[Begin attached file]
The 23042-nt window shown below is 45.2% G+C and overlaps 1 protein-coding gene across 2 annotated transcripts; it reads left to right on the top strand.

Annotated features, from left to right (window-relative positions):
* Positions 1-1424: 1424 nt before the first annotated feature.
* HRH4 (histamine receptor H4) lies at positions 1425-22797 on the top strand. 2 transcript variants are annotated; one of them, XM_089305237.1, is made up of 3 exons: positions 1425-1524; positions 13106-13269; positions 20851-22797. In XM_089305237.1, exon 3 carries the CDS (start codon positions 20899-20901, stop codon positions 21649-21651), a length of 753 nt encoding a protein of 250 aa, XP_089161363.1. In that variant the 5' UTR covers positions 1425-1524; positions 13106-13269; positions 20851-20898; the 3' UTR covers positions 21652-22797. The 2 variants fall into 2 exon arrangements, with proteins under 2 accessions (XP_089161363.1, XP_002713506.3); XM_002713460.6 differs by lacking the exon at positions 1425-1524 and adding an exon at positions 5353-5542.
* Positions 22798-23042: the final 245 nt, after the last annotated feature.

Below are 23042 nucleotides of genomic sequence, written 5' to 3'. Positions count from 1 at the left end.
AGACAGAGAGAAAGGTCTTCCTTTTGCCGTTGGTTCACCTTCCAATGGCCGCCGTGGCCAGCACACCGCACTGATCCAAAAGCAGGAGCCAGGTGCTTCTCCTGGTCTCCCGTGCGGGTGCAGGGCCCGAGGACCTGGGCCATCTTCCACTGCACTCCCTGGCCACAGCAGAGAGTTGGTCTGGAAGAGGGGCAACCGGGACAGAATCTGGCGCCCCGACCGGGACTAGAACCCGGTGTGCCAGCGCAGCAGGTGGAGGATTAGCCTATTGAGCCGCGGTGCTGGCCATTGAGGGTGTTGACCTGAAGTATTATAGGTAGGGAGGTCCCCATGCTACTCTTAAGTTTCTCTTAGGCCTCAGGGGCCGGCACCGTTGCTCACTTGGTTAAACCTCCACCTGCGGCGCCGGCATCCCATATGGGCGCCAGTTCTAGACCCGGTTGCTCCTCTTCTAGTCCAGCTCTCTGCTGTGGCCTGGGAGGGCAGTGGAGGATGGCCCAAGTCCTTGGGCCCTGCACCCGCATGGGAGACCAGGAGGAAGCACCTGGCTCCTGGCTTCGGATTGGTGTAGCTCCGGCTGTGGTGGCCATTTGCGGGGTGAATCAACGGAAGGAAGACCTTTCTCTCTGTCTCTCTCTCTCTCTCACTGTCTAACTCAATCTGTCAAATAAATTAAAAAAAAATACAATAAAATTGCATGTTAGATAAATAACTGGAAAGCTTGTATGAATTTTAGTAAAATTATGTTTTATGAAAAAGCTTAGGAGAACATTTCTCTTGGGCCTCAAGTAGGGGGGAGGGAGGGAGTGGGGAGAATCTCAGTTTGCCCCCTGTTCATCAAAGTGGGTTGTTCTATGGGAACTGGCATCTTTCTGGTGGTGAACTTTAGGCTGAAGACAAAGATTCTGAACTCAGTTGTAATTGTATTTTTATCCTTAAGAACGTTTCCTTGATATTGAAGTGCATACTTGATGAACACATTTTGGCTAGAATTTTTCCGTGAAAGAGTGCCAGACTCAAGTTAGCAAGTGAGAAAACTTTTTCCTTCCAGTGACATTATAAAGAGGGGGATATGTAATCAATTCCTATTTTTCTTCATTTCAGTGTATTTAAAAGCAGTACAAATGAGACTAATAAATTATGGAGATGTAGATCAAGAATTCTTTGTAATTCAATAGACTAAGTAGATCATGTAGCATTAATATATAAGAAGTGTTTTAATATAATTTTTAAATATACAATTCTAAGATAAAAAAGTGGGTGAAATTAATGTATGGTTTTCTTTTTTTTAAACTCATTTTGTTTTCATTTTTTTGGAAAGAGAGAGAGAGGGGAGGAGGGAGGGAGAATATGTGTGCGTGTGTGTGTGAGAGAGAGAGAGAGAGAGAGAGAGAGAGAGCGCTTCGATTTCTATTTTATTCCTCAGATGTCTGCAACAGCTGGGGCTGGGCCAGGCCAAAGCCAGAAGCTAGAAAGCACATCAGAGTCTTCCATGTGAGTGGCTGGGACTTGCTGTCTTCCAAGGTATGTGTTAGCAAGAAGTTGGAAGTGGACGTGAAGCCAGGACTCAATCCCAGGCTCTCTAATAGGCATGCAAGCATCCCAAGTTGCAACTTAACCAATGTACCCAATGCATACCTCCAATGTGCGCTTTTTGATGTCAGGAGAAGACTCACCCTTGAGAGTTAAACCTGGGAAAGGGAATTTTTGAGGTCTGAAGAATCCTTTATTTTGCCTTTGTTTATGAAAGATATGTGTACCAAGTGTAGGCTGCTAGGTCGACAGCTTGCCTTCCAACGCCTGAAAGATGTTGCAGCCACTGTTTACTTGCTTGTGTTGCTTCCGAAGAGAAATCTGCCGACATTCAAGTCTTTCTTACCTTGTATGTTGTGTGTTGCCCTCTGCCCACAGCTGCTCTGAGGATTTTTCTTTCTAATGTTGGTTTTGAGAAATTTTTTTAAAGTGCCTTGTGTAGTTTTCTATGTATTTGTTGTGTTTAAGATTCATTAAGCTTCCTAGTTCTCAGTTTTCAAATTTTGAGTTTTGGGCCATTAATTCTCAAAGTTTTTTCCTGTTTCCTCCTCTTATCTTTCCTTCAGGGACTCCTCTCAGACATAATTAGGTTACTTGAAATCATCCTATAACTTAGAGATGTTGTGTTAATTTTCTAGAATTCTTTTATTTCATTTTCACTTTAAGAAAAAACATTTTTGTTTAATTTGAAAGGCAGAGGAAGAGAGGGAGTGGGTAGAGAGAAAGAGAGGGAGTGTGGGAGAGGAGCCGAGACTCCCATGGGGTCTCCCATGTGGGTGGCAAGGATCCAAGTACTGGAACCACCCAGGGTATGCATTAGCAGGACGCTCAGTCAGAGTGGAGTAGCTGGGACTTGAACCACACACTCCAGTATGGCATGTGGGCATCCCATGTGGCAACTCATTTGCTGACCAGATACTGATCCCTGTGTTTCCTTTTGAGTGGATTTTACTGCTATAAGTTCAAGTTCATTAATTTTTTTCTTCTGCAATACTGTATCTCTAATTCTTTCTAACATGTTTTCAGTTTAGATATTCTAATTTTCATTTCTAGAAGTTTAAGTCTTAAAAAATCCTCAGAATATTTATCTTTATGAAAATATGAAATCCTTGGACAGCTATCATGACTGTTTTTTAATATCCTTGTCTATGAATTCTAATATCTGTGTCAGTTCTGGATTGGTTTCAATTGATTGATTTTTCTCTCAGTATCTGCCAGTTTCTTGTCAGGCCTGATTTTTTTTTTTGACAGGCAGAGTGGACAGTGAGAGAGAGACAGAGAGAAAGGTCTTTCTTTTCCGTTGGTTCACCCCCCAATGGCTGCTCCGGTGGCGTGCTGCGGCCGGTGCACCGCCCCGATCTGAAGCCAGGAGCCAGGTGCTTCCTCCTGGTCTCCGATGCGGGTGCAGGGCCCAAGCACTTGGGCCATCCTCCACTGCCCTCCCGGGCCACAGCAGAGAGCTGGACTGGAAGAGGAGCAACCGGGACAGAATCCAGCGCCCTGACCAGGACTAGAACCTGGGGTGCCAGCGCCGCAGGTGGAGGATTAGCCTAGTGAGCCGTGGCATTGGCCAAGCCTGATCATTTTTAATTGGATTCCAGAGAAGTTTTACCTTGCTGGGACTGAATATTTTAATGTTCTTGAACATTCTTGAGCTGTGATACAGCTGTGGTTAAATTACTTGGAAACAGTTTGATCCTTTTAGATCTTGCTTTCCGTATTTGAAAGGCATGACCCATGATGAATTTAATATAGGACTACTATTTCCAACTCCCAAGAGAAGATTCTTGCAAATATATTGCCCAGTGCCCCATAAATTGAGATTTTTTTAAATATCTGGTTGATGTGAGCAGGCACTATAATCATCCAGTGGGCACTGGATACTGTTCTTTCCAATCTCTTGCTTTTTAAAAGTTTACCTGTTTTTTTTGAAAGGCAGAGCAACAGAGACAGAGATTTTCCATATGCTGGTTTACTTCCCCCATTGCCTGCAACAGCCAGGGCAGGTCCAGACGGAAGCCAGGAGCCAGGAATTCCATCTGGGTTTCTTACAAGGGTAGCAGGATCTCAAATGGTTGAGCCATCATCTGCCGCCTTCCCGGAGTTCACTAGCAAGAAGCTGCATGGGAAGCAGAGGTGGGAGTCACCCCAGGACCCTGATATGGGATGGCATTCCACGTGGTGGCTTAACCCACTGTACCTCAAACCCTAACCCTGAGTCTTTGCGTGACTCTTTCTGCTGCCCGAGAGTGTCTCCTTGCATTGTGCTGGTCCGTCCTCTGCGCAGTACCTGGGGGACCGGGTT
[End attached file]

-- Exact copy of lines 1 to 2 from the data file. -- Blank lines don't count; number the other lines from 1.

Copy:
The 23042-nt window shown below is 45.2% G+C and overlaps 1 protein-coding gene across 2 annotated transcripts; it reads left to right on the top strand.

Annotated features, from left to right (window-relative positions):